What's All This Then?

commentary on the passing parade

Agree? Disagree? Tell me

My Other Blog

Thursday, September 22, 2005

I didn’t watch all of the John Roberts hearings. In fact, it would be truthful to say that I only watched a fraction of them, but I did watch highlights that were included in news programs, so I would imagine that I heard most of the key questions that bothered Judicial Committee members from both sides of the aisle.

One question that was asked was about citing laws of other nations when considering a case that comes before the court. A good question. A legitimate question, but one unfortunately posed by Tom Coburn (R- Okla). That’s Coburn as in
"Lesbianism is so rampant in some of the schools in southeast Oklahoma that they'll only let one girl go to the bathroom."
"I believe all life has value, from conception to natural death. And I believe the intentional taking of human life, except to save lives, should be a capital offense, as it is in most states in America today"
"My hope is that one day America will return to our historic standards which were to respect the life of the unborn."
And Coburn was true to form when he asked the question about citing foreign law in rulings, saying that any judge who does so should be impeached and thrown off the bench. In that sense, it was more of a silly statement than a question - which is typical of how these hearings often go.

Roberts though, recognized the question buried in the rhetoric and gave a sensible answer. But now - in hindsight - we can see that there was a missed opportunity to have asked a different kind of question at that point, had someone with a different kind of imagination than Coburn’s been the questioner. Never mind about foreign law!! How about foreign opinion?? How about foreign media?? Could the Supreme Court of the United States be influenced by something that appears on foreign television? Or in a foreign newspaper? Should the Supreme Court even pay attention to something that appears in a foreign newspaper??

Those may seem like silly questions that have no place in a serious hearing about the views and qualifications of a potential Supreme Court Justice - and they probably are. But in this age of globalization, where someone in Tanzania’s Serengeti National Park sneezes and someone on the ninety fifth floor of the Sears Tower says "gesundheit, " maybe it’s something that shouldn’t be so quickly dismissed out of hand.

It certainly wasn’t when someone said "cheeze" to model Kate Moss and Britain’s premier tabloid - The Daily Mirror - said "thank you." There it was - a virtual scandal sheet thousands of miles from where you and I live - and likely of zero interest to anyone outside of the two plus millions of Brits who gobble up its oftentimes prurient garbage daily - and major international companies reacted to a story about Ms Moss as though the Daily Mirror was some sort of international arbiter of proper behavior and good taste.

All of this of course may be because the Daily Mirror front page of November 5, 2004 , which was considered to be an intrusive insult and held up to ridicule by many pundits then - looked more like an oracle to H&M, Gloria Vanderbilt, Dior and others less than a year later - on September 15, 2005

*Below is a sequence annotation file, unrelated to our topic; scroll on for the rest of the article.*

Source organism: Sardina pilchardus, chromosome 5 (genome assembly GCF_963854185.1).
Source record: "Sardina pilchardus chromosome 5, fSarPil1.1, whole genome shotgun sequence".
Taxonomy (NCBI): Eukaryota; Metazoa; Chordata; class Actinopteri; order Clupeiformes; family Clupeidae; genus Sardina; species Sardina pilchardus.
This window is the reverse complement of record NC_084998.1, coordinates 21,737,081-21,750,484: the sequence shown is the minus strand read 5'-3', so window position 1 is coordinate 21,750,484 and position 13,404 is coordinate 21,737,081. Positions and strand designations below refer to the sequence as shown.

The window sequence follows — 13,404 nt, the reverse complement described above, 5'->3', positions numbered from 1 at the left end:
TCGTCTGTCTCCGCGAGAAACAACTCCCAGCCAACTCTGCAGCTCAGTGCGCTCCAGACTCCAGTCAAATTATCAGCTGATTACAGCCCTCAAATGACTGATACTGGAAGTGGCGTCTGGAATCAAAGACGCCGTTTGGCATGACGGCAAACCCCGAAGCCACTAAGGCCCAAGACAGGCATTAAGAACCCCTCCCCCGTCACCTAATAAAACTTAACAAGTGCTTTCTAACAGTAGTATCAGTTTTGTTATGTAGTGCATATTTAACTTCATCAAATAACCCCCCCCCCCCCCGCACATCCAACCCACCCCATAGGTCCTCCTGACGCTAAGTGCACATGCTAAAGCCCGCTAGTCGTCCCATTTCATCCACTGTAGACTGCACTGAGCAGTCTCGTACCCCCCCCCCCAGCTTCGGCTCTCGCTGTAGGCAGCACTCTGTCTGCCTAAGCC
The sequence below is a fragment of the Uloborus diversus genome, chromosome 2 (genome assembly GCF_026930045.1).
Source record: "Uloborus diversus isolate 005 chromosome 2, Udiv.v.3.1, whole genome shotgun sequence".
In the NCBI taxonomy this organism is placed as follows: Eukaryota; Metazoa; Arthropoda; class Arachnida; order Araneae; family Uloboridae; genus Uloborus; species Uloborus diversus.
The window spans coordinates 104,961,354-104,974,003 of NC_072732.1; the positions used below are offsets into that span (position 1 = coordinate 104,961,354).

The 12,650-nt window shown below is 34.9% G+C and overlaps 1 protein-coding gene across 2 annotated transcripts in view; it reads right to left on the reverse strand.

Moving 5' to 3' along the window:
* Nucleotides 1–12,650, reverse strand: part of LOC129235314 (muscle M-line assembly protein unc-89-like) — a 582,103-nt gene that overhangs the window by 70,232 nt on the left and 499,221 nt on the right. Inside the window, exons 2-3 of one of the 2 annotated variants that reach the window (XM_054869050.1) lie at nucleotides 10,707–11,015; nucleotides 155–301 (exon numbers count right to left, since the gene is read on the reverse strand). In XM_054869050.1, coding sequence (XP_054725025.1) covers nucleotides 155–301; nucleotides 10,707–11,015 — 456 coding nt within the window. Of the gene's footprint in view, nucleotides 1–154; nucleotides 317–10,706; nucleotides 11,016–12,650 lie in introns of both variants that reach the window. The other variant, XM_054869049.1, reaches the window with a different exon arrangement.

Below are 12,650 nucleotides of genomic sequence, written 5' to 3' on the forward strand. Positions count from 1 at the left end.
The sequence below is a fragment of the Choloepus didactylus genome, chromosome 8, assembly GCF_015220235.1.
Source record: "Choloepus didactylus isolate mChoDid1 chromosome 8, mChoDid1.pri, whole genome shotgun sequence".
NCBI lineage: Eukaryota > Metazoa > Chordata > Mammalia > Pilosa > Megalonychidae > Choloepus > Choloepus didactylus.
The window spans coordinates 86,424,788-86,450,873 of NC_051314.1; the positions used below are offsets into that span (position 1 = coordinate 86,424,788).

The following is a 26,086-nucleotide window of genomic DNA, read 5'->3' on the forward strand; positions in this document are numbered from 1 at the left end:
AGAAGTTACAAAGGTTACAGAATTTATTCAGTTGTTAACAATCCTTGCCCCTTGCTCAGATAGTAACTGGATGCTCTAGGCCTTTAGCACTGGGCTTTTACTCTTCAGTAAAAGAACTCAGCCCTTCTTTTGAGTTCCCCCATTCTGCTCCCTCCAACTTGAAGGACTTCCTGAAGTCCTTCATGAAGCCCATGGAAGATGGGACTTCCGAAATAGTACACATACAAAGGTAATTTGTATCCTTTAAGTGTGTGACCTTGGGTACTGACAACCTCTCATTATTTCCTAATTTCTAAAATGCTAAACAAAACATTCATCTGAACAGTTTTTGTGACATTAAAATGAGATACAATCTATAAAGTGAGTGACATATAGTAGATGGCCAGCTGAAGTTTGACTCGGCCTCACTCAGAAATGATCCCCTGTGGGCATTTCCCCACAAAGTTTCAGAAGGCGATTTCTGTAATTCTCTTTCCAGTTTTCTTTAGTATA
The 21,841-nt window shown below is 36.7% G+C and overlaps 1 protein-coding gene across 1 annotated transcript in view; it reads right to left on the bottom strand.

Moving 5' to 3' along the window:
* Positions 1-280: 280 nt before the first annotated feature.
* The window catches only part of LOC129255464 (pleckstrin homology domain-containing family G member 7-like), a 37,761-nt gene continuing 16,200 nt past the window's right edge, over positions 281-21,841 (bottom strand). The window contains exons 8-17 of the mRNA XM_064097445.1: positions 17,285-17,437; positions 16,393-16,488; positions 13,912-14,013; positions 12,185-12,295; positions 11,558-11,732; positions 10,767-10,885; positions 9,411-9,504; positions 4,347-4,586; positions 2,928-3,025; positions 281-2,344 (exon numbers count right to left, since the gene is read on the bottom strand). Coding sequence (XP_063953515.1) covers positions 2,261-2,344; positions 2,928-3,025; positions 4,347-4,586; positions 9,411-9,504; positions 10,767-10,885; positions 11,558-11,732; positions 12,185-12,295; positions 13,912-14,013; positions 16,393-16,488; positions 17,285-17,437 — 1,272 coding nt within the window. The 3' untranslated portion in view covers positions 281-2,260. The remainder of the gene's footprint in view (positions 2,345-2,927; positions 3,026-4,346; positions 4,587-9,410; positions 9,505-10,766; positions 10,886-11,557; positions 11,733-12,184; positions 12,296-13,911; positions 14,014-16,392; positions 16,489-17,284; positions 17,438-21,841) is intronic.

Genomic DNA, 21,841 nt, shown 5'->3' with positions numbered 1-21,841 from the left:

Judge Roberts and other members of the court would of course say that it would be ludicrous to believe that some item reported in the foreign press could in any way influence their thinking on deliberations over any kind of case - but you have to wonder if that can be taken as a given. These judges after all are accepted as being of one philosophical mind or another - either conservative or liberal - so we know that their views and their approach to the cases that come before them aren’t purely based on the written law. If that were so, we wouldn’t need nine justices. One computer with enough memory and appropriate software would be sufficient.

If you still think it’s hogwash to believe that a Supreme Court judge can be influenced in his thinking by anything that happens or has happened in a foreign country - how about a scenario like this?

The last election was a repeat of 2,000 - locked in a battle over one state. Let’s make it Ohio this time. The conflict ends up in the Supreme Court. Arguments are being presented by both sides. Suddenly, the Daily Mirror - a low life English tabloid that is actually (gulp) read by some people I know, comes out with a screaming headline about a secret meeting at Number 10 Downing Street that revealed President Bush as a liar - a man who deliberately lied about the reasons he involved us in the quagmire that Iraq has become. And let’s suppose that when asked, Tony Blair declines to take issue with the headlines. And let’s suppose that the conditions that now exist in Iraq are the ones that exist as the Supreme Court listens to the arguments. And let’s suppose that just like 2,000, the challenger is ahead in the popular vote. And let’s also suppose that 99% of the lawyers in the United States agree that both sides have equal merit and that the case could be decided either way and that those 99% of American legal eagles couldn’t or wouldn’t take issue with the decision.

As Judge Roberts himself might have said in his days before the bench -I rest my case.